Clockwise, Larry England, Joe Wise, Ted Ganger, Sam Phillips, Mitch Meredith and Alpha Bridger
Six candidates will vie for three Washington County 3rd Commission District spots this year.
The three incumbents, Alpha Bridger, Mitch Meredith and Sam Phillips, are returning for a chance at another term. Challengers Joe Wise, Larry England and Ted Ganger round out the field.
Bridger, Meredith, Wise and England will compete for three spots in the May 6 Republican primary. Phillips and Ganger are running as independents, and their names will be on the Aug. 7 county general election ballot.
The 3rd District includes a large slice of Johnson City, including Towne Acres and the western side of the city. The district also includes a portion of unincorporated area between Johnson City and Jonesborough. It is one of the most populated districts with 15,458 inhabitants.
Bridger was born in Washington County and attended Lamar High School.
She went to work at Standard Forms Co., where she set type and did layout. She later bought the business, which also produced advertising products. She sold that business, as well as Design Forum, an interior design company located within the same building in Johnson City, but she still owns the building.
Bridger is a member of the Mountain States Health Alliance/Washington County Foundation Community Board. She also serves on Washington County’s Archives, County Owned Property and Commercial, Industrial and Agricultural committees. She is a member of First Christian Church in Johnson City and formerly served on the boards of Girls Inc., Crumley House and the Washington County Economic Development Board, as well as being a former member of the Johnson City Area Home Builders Association.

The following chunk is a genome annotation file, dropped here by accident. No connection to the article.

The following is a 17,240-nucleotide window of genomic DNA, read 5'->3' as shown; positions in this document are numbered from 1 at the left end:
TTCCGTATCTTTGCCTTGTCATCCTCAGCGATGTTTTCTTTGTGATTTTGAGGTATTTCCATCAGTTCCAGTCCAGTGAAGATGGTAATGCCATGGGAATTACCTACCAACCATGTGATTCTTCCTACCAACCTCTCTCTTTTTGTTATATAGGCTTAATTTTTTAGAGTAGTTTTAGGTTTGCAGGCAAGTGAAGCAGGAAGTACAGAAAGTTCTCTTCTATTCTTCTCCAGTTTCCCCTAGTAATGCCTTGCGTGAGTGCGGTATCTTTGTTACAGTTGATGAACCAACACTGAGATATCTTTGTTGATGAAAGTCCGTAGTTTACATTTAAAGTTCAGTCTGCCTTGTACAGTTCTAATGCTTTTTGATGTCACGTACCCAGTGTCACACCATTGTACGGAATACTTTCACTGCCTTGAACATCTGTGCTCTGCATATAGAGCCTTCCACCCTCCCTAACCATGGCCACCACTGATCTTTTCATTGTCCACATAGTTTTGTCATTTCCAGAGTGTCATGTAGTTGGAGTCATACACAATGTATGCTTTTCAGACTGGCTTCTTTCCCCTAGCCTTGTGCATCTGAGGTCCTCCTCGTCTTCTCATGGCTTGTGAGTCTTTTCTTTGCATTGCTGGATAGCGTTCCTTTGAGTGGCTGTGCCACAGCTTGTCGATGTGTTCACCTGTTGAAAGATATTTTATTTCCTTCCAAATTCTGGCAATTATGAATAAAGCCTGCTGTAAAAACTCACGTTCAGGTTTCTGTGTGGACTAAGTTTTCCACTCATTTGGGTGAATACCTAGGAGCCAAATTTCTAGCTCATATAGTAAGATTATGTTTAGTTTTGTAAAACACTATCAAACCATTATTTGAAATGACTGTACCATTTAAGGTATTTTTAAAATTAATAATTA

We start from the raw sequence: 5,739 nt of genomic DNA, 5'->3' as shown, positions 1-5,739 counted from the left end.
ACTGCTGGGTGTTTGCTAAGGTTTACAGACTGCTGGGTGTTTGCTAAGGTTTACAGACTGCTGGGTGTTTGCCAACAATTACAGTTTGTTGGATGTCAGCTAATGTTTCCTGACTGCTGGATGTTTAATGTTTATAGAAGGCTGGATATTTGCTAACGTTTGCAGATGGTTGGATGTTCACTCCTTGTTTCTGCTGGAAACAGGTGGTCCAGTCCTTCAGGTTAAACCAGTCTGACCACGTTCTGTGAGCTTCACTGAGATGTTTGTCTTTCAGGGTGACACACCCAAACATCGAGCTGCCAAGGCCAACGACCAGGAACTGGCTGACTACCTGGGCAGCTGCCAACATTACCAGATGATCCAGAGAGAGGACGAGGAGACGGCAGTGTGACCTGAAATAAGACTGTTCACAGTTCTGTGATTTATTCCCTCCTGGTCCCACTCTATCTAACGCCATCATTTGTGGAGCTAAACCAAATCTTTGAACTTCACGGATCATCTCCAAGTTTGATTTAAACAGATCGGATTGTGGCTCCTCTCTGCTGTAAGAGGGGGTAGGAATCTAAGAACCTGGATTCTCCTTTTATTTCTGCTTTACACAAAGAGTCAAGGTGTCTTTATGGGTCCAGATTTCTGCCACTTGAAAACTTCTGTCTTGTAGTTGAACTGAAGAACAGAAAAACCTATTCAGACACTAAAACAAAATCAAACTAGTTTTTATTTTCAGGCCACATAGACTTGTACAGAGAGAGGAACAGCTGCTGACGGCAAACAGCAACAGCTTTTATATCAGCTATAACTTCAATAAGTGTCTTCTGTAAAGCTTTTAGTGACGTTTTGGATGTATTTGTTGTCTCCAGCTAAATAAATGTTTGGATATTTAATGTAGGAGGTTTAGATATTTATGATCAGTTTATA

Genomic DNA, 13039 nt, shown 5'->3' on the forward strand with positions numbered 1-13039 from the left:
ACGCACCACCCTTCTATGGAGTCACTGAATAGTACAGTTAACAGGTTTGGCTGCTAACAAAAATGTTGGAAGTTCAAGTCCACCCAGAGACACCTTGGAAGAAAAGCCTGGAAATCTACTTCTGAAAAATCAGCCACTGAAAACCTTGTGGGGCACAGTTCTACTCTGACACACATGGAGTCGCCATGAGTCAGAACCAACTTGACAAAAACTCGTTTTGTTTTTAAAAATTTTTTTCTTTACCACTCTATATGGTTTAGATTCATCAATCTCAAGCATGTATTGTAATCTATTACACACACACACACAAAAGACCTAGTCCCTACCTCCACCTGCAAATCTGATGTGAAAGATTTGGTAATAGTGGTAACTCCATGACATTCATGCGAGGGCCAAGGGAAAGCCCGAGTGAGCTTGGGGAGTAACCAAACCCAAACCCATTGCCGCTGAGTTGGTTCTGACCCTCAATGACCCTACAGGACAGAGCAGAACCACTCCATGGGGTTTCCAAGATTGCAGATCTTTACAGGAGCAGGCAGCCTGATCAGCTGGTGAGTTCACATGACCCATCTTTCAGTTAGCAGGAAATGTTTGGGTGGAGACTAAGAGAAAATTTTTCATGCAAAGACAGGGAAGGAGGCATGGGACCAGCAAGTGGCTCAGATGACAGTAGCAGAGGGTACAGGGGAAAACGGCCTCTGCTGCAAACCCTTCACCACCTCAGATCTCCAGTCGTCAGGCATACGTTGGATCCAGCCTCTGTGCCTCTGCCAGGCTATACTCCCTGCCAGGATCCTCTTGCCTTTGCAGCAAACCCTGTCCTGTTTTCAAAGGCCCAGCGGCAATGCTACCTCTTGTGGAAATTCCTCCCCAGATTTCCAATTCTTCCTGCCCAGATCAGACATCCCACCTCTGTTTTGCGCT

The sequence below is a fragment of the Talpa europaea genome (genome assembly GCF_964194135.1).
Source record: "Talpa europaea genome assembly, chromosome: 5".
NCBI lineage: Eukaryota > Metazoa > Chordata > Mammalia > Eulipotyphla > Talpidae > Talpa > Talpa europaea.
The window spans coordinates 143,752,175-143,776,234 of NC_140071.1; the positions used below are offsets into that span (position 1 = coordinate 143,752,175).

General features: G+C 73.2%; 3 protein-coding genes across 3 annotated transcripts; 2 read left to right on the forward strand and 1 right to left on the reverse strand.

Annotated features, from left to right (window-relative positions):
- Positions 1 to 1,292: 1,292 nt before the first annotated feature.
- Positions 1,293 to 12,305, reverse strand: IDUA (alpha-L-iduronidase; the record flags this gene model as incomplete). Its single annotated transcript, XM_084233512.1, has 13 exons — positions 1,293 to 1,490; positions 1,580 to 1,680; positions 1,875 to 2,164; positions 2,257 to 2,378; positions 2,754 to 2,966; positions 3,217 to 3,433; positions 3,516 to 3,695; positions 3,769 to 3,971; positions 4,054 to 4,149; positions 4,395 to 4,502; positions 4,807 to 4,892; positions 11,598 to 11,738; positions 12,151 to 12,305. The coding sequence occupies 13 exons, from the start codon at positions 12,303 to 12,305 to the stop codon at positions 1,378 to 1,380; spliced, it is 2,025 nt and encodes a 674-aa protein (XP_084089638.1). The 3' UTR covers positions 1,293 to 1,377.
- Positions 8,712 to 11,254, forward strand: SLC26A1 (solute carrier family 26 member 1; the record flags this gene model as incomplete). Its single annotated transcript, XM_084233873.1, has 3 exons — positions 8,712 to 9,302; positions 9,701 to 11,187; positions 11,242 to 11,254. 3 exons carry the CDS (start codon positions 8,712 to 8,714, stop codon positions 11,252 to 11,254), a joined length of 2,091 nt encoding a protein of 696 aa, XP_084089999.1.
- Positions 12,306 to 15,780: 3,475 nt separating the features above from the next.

“I’ve always loved politics,” she said. “My parents used to talk politics and it rubbed off on me. My great-grandfather was a Washington County commissioner. The reason I want to run is I’m a people person and find it rewarding to help the people of Washington County.”
She said several projects are under way that she wants to see through, including completion of the county archives.
Bridger is divorced and has two children. She previously served three terms on the County Commission, ending that run in 1994. She decided to run again for a seat in 2010 and is serving out that term.
Meredith, 49, was born in Johnson City and graduated from Science Hill High School. He then received a bachelor’s degree in accounting at the University of Tennessee, Knoxville.
In 1978, he went to work in Atlanta for Arthur Anderson & Co., an international accounting firm. He moved back to Knoxville in 1984 and worked for Hickman & Co., an auditing firm that conducts municipal and commercial audits. He also opened his own auditing firm in Oak Ridge but moved back to Johnson City to work for Mountain States Health Alliance, managing its medical office portfolio and as its director of real estate.
After 10 years, he left to start a family owned property development company. He still owns the company and performs accounting work.
“I think the county has some challenges in front of it with the schools’ master plan,” he said. “We could double our debt load if we’re not careful. We’re also a little antiquated when it comes to the technological efficiency of county operations.
“The people in government are all wanting to do the right thing, but government is a machine that sometimes can gobble up tax dollars. Collectively, when you put it all together, it’s a machine, and you need people in there that can make good business decisions.”
Meredith is married with three children. He ran unsuccessfully run for a City Commission seat in the early 2000s and is now finishing his first term as a county commissioner.
Phillips, 71, was born and raised in Washington County. He attended Lamar High School and East Tennessee State University.
He served in the Army and was with the Johnson City Police Department for 30 years, retiring as a captain. He also served in law enforcement with the Washington County Sheriff’s Department for the past 12 years and currently is a 911 board of directors member.
“I take my responsibility to my community and fellow citizens seriously,” Phillips said. “I want to see that our children are well educated and well protected. I would like for our Sheriff’s Department to receive more grants to fight against our children being sought by predators on the Internet and against child molesters, so our children can feel safe as they go about their daily lives.